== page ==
Once scramble sections are provided, here are some ways to use them:

1. At the beginning of a practice, play the entire piece through. Find the scramble number that needs the most work. Go directly to that number and work it until it is acceptable. Then go to the next section that needs the most work. At the end of the practice session, play the piece through again to decide which scramble number to start on the following day.

2. Using a deck of cards, take out of the deck the number of scrambles that are in the piece. Take out a red and black of each number. (for example, if there are 10 scrambles in the piece take out cards 1-10- a red and black of each number) Shuffle the cards. Turn the cards upside down and choose one. Black cards are left hand, red cards are right. So, let’s say a red 5 is drawn. The child would practice the right hand of scramble 5.

3. Same game as above, only take one card of each number. When the number is drawn, the child plays that scramble hands together.

4. Same game as #2 and #3. Add a face card to the deck. When that is drawn, the student has to play the entire piece. Add another face card and the student can play any scramble # they want. Add the joker and the parent has to play the piece. haha

5. Play the same game as above, without using the music! Yes, I mean from memory!

6. At the lesson, I keep a deck of cards at the piano to play these games. Then I ask the kids if they want to gamble. The answer is always “yes”. I have the students choose a card. Whatever number they choose is how many times they have to practice a certain scramble # each day. The beauty of this is that I assign the sections. Let’s say that scramble #1 is easy for the child. When the child draws a low card, that’s the scramble I assign. Let’s say the child draws a face card (all face cards = 10) I then assign the most challenging scramble to that card. It’s brilliant! The kid thinks they are choosing their destiny! haha Parents love this game because at home, if the child complains, the parents just say that it was their luck!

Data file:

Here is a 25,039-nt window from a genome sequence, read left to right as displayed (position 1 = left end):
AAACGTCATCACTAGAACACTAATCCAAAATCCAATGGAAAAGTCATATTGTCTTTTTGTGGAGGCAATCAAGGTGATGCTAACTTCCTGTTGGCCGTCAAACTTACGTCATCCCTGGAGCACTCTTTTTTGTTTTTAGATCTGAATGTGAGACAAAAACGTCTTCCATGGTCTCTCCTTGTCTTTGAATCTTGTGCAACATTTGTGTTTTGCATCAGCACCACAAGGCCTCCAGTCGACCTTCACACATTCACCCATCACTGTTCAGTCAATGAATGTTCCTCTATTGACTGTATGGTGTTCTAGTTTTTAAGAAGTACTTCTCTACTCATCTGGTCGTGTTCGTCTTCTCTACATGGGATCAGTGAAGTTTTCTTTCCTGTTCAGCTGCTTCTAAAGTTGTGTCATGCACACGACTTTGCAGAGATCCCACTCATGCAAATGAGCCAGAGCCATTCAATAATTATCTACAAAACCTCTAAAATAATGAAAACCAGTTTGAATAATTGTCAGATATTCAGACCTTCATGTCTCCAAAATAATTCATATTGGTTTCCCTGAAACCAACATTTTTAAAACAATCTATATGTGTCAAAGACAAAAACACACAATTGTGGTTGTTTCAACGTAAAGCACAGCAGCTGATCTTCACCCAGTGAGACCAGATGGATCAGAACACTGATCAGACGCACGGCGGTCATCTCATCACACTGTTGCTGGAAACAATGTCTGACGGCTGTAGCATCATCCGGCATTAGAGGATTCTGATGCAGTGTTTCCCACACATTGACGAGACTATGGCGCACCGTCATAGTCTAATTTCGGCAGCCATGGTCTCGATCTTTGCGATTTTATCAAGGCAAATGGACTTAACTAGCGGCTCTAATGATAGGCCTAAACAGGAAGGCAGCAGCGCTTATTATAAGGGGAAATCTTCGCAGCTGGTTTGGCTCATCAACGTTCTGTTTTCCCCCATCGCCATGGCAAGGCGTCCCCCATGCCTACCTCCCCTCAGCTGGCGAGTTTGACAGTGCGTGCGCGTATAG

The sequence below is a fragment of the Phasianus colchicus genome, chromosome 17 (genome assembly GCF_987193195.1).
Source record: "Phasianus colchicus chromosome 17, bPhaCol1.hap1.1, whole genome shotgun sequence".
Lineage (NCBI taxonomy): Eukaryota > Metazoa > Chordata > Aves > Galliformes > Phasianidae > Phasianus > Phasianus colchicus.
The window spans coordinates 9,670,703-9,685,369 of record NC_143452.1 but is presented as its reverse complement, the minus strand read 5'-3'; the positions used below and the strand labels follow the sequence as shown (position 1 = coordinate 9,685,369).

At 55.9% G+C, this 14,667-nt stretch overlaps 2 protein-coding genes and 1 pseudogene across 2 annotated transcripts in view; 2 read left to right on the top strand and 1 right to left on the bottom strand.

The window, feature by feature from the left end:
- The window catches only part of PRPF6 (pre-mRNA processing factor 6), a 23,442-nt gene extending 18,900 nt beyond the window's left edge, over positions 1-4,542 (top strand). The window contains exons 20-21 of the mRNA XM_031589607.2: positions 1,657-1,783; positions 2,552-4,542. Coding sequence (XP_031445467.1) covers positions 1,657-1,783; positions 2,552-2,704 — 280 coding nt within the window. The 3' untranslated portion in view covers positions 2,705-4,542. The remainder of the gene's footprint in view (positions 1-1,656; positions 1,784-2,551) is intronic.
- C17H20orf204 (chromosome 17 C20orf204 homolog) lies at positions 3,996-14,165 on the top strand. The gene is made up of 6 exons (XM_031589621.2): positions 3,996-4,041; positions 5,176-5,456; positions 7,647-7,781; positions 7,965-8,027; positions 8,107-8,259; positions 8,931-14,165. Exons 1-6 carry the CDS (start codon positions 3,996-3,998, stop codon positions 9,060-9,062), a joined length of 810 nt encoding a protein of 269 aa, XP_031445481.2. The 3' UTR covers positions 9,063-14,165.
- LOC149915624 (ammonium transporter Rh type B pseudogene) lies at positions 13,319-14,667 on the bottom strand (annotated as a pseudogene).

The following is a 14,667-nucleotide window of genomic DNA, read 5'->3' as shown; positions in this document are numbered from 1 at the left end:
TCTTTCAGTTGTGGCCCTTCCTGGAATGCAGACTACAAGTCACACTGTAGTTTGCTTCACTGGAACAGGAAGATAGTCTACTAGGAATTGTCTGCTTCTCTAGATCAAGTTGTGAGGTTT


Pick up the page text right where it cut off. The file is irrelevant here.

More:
What are the benefits of scramble?

1. It’s a game and children love games. It makes practice fun.

2. It takes time and adds to the bulk of practicing making the practice more thorough.

3. It aids in memorization. The child can also memorize in small chucks and not be overwhelmed when asked to memorize.

4. It helps in performance. Because the child has worked in small units, they can visualize the small units during the performance.

5. It can rescue a child if a memory lapse occurs in performance. Let’s say that the child is performing and has a memory lapse in scramble #3. Instead of panicking, the child can make a quick, calm choice. He can try the scramble again, go to scramble #2 and hope he can play through, or ditch the scramble and go to scramble #4 to avoid the situation all together. (we all know how painful it is when a child has a memory lapse during performance and starts over at the beginning!)

6. It aids in learning how to analyze the piece, which also aids in learning the piece faster.

I think that about sums it up. Practice should be fun not only for the child but for the teacher and parent too. It’s our job as educators to show kids how to practice and have fun at the same time.